BP has repeatedly said it would like to reach a settlement of all claims against it if the terms were reasonable. The unresolved claims have been weighing on the company’s share price.
On Thursday, BP’s American shares closed at $40.30, up slightly on the day and down about 34 percent since the accident.
The settlement is one less thing to be negative on BP about and a minor step in the right direction toward the rehabilitation of BP.
As part of Thursday’s announcement, BP said it was increasing its reserve for costs and claims related to the spill to about $42 billion.
Brian Gilvary, BP’s chief financial officer, said in a conference call with analysts that the board weighed the settlement struck with the government against the prospect of a much wider criminal indictment that would have involved more people in the company.
BP said that before Thursday’s announced payments, it spent more than $14 billion on operational response and cleanup costs and $1 billion on early restoration projects, and paid out more than $9 billion to individuals, businesses and government entities.
In March, BP agreed with the lawyers for plaintiffs to settle claims of economic loss, including from the local seafood industry, and medical claims stemming from the oil spill. The company said it expected that settlement to be an additional $7.8 billion, which it will pay from a trust it set aside to cover such costs.
Until this week, the only BP employee to be arrested and indicted was a low-level engineer, Kurt Mix, who has been charged with obstruction of justice for deleting text messages about company estimates of the flow rate from the spill. The government has asserted that in October 2010, Mr. Mix, of Katy, Tex., deleted from his smartphone a string of more than 200 messages with a supervisor about the flow rate estimated at the time of a failed effort to contain the spill. He is also accused of deleting a second string of messages with a contractor in August 2011.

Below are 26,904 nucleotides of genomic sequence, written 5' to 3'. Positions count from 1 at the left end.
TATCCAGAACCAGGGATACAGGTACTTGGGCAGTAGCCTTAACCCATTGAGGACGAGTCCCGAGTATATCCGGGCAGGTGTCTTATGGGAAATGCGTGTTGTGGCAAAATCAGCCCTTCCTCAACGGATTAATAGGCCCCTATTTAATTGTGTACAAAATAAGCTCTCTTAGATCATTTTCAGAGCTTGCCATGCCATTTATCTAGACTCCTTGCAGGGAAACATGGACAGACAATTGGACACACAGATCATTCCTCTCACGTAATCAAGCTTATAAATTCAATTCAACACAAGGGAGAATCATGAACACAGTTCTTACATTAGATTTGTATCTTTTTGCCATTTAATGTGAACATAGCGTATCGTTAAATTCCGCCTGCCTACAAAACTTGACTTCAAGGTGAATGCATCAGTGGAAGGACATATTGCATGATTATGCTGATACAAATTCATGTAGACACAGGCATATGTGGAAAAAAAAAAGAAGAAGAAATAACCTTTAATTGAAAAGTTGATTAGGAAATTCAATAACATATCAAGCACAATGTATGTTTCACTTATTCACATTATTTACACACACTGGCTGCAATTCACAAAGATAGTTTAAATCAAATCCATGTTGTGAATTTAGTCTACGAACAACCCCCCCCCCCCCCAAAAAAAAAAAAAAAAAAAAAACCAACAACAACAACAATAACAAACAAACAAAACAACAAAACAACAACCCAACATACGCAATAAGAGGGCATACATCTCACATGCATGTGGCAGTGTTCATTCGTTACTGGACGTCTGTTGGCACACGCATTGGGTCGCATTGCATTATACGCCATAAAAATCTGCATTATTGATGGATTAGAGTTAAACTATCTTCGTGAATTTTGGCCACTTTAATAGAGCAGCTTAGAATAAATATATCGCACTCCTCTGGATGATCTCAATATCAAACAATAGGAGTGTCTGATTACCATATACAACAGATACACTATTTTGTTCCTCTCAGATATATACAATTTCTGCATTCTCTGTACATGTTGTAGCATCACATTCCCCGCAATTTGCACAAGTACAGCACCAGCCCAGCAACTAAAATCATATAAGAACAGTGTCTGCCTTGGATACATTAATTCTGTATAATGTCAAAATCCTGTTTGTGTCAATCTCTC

Mr. Mix has pleaded not guilty to both counts of impeding a grand jury investigation, saying that the deletions were routine and that other records of the communications still existed.
David Yarnold, chief executive of the National Audubon Society, said Thursday’s settlement matches the unprecedented offense BP committed.
But BP needs to compensate the Gulf Coast in the form of civil damages, he said.
The company could still face billions of dollars in penalties under the Oil Pollution Act or the Clean Water Act. This possibility has spurred political jockeying between the Obama administration and Gulf Coast politicians who want to maximize the amount of money the states receive to help local communities affected by the spill.
Under the Clean Water Act, fines could range from $1,100 for every barrel spilled through simple negligence to as much as $4,300 a barrel if the company were found to have been grossly negligent. With an estimated 4.9 million barrels of oil spilled in the accident, the company faces liabilities of as much as $5.4 billion to $21 billion.
Gulf Coast lawmakers passed legislation called the Restore Act last summer under which 80 percent of fines paid by BP under the Clean Water Act would go to gulf communities.
The Justice Department could also levy fines under a provision of the Oil Pollution Act, in which case BP would face a bigger penalty — more than $31 billion — to repair damages. But BP would be allowed to take a tax deduction for damages paid, and federal agencies would control how the fine money was spent.
While the government will no longer be able to hold the threat of criminal charges over BP in negotiations about a civil fine, its quiver is not empty.
Brandon L. Garrett, a law professor at the University of Virginia who studies corporate prosecutions, said the government could still invoke the threat of “debarment,” or disqualification from getting federal contracts. Although debarment is rare, he said, that could be a very large blow both to reputation and to business BP does with the federal government.
Two other companies involved in the Gulf of Mexico accident, the rig operator Transocean and the cement contractor Halliburton, also face potential civil and criminal liabilities.